Psychology

Published on March 25th, 2014 | by admin

Hal Herzog: animals, culture & us

Hal Herzog is recognised as one of the world’s leading anthrozoology experts, having researched human-animal relations for over two decades. He is particularly interested in how people negotiate real-world ethical dilemmas, and has studied animal activists, cockfighters, animal researchers and circus animal trainers. A professor of psychology at Western Carolina University, Hal blogs at Psychology Today and his work has been widely published in journals and books. It was our absolute pleasure to talk with Hal about some of the themes from his book, Some We Love, Some We Hate, Some We Eat: why it’s so hard to think straight about animals. Amongst many tangents, we discuss why people keep pets, charismatic mega-fauna and the variation in the way humans relate to animals across cultures.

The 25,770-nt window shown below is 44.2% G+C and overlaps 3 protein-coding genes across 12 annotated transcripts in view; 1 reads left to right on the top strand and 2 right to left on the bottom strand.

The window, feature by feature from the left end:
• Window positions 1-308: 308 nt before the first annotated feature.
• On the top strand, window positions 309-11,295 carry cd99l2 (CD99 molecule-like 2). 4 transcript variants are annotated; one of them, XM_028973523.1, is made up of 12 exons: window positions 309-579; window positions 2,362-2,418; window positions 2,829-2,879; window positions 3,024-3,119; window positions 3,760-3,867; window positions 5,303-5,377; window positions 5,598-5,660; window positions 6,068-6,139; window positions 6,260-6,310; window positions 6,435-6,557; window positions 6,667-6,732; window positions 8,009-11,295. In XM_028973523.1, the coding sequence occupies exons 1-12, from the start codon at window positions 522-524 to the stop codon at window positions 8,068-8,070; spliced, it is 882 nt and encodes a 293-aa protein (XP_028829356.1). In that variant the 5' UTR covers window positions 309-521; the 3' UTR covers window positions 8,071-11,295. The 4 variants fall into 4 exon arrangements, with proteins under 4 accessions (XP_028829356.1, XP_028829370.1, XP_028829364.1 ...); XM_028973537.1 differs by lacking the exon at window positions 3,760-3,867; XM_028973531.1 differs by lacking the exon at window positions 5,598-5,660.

Listen to this podcast:

Links:Hal Herzog | Human Animal Science
Western Carolina University Profile

Twitter: @herzoghal

Psychology Today Blog: Animals and Us

Publications:
Some We Love, Some We Hate, Some We Eat: why it’s so hard to think straight about animals

Knight, S., & Herzog, H. (2009). All creatures great and small: New perspectives on psychology and human–animal interactions. Journal of Social Issues65(3), 451-461.

Herzog, H. A. (2007) Gender differences in human-animal interactions: A review.  Anthrozoos. 20:17-21.

Other publications via WCU website

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